- Paperback: 368 pages
- Publisher: Harper Perennial; Reprint edition (June 8, 2010)
- Language: English
- ISBN-10: 0061346594
- ISBN-13: 978-0061346590
- Product Dimensions: 5.3 x 0.8 x 8 inches
- Shipping Weight: 1.1 pounds (View shipping rates and policies)
- Average Customer Review: 51 customer reviews
- Amazon Best Sellers Rank: #495,377 in Books (See Top 100 in Books)
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It's Our Turn to Eat: The Story of a Kenyan Whistle-Blower Paperback – June 8, 2010
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“Wrong’s book is packed with detail and solid sourcing and tells its story clearly.” --Jeffrey Gettleman (New York Review of Books)
“Important and illuminating…Reads like a John Le Carré novel…On a deeper and much richer level, it’s an analysis of how and why Kenya descended into political violence.” (Caroline Elkins, Washington Post)
“A fast-paced political thriller—with echoes of Graham Greene and John le Carré.... A gripping, thoughtful book.” (New York Times Book Review)
“...urgent and important...” (Harper's Magazine)
“A gripping saga…a down-to-earth yet sophisticated expose…a devastating account of how corruption and tribalism reinforce each other.” (The Economist)
A solid investigative exposé (Kirkus Reviews)
“Written with the pace of a thriller and a depth of analysis of a nation and a man, this is a compelling look at a nation struggling to overcome its past.” (Booklist)
“A gripping profile of an anti-corruption crusader.... Githongo...is a magnetic protagonist for Wrong’s expose of the machinery of corruption.” (Publishers Weekly)
“A tumultuous journey through the official networks of sleaze that drained billions of dollars from Kenya’s coffers... The extent of the fraud, and the level of destruction it wreaked, is shocking…” (Newsweek International)
From the Back Cover
In January 2003, Kenya was hailed as a model of democracy after the peaceful election of its new president, Mwai Kibaki. By appointing respected longtime reformer John Githongo as anticorruption czar, the new Kikuyu government signaled its determination to end the corrupt practices that had tainted the previous regime. Yet only two years later, Githongo himself was on the run, having secretly compiled evidence of official malfeasance throughout the new administration. Unable to remain silent, Githongo, at great personal risk, made the painful choice to go public. The result was a Kenyan Watergate.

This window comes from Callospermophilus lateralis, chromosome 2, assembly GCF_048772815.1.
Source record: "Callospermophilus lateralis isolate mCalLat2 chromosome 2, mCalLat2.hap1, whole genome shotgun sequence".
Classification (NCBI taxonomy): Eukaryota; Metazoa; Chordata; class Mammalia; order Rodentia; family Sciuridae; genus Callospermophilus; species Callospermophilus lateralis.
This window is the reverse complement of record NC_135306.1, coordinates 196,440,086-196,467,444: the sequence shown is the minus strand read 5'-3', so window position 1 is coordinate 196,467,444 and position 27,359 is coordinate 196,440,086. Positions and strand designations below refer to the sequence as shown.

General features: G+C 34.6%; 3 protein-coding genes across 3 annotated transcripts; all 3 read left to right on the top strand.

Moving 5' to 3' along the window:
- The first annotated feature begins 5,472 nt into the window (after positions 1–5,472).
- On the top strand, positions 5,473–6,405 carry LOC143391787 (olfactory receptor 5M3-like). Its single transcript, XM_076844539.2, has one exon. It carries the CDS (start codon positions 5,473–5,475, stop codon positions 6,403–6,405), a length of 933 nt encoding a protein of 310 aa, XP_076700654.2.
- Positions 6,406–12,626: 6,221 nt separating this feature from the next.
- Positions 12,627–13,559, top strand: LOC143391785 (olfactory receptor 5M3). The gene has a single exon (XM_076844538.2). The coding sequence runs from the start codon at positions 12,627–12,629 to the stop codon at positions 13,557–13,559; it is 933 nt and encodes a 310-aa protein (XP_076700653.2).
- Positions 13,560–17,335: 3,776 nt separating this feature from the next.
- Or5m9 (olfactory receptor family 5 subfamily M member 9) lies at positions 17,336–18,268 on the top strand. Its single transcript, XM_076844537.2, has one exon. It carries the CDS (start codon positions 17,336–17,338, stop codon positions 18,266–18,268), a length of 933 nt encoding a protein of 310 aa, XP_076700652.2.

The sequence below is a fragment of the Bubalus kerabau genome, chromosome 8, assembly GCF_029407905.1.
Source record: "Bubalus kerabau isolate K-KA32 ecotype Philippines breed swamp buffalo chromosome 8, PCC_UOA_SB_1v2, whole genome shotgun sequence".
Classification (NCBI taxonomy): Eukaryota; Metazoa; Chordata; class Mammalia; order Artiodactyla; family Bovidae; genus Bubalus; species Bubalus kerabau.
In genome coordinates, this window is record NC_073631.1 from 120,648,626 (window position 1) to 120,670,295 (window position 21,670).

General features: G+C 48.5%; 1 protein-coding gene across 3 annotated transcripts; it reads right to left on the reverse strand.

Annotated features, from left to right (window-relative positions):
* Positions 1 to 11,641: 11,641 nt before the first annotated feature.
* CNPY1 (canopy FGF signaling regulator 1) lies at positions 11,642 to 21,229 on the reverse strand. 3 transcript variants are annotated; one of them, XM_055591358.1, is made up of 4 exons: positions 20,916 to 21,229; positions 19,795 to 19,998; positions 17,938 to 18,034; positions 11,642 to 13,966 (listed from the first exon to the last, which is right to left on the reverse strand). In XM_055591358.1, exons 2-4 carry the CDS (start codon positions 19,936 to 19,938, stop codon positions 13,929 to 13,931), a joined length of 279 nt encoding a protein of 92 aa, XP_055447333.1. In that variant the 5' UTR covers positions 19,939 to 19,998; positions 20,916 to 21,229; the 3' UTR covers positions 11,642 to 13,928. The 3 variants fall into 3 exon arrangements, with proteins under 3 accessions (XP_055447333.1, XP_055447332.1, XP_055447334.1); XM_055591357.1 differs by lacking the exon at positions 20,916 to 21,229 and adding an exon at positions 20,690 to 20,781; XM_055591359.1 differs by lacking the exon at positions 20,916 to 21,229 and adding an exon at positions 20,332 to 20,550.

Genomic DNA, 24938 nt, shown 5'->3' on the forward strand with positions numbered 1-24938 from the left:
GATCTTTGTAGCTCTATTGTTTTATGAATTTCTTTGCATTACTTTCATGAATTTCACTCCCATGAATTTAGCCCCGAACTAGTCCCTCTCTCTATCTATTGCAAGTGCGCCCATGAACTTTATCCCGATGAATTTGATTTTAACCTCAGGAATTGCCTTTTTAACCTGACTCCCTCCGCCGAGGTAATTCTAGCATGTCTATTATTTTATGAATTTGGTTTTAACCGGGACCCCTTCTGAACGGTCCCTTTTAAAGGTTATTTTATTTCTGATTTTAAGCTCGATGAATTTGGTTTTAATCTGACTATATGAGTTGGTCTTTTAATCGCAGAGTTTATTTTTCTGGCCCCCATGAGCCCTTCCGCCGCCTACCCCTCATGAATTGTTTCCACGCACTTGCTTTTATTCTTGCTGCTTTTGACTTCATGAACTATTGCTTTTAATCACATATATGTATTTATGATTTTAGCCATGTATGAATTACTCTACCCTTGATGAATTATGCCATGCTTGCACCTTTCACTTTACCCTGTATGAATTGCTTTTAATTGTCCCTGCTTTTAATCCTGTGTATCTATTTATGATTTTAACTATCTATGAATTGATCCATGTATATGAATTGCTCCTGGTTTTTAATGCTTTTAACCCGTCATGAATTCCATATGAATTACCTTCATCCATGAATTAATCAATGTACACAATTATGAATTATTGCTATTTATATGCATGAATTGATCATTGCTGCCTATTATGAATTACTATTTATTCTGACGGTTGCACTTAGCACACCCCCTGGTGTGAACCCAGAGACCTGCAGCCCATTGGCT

Michela Wrong's account of how a pillar of the establishment turned whistle-blower—becoming simultaneously one of the most hated and admired men in Kenya—grips like a political thriller while probing the very roots of the continent's predicament.
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Top customer reviews
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Or would it? Githongo, personally appointed by Kibaki, found corruption and took steps to deal with it. However, he discovered that corruption went all the way to the top levels of the government. The story of how John Githongo uncovered hundreds of millions of dollars in fraud and lived to tell about it is fascinating. Even more eye-opening was the way in which foreign aid was handed to Kenya despite the corruption. This is a long-term problem: so long as foreign aid props up these regimes they will continue to exist, skimming off American and European tax money so that the Minister of the Interior can buy a gold-plated Mercedes Benz and Presidents-for-Life can import Saville Row suits, French champagne and Russian caviar.
The only issue I had with this book but was an attempt to smear George W. Bush as being somehow responsible for corruption in Kenya when the book itself discusses steps taken by members of his administration to hold the government accountable. I'm sure it made this book trendy when it came out, but now just makes it look silly.
During my time in Kenya, there were frequently reports in the then newly-free press of what were astoundingly brazen and arrogant acts of corruption by one government minister or another. When their crimes were exposed, each responded in a manner that said, in essence, "so what?" or, if the acts were exposed by the U.S. or U.K., accused the messenger of acting as a hypocritical colonial power with racist attitudes towards "the Kenyan people. We in the United States certainly have corruption among our government officials, particularly in Congress. But one difference between our corrupt and those in Kenya is the arrogance and sense of entitlement among Kenyan officials that results in their not caring at all about the public reaction to such acts. It was obvious that the way to move from poverty to untold riches in Kenya was to be elected to Parliament or, even better, get appointed by the president to a ministerial post. Ms. Wrong's book puts it all into historical context and provided the kind of insider knowledge that only someone of John Githonga's stature, integrity and lifelong experience could truly piece together.
This is an extraordinary book and I highly recommend it to anyone who wants to really understand why Kenya is so poor today, despite its natural riches, hundreds of millions in foreign aid and citizens who are incredibly proud, hard-working, educated, enterprising and hospitable. Time will tell whether its newly-enacted Constitution will make meaningful changes in the extent to which elected officials can continue to plunder the country's riches and leave the masses so incredibly poor.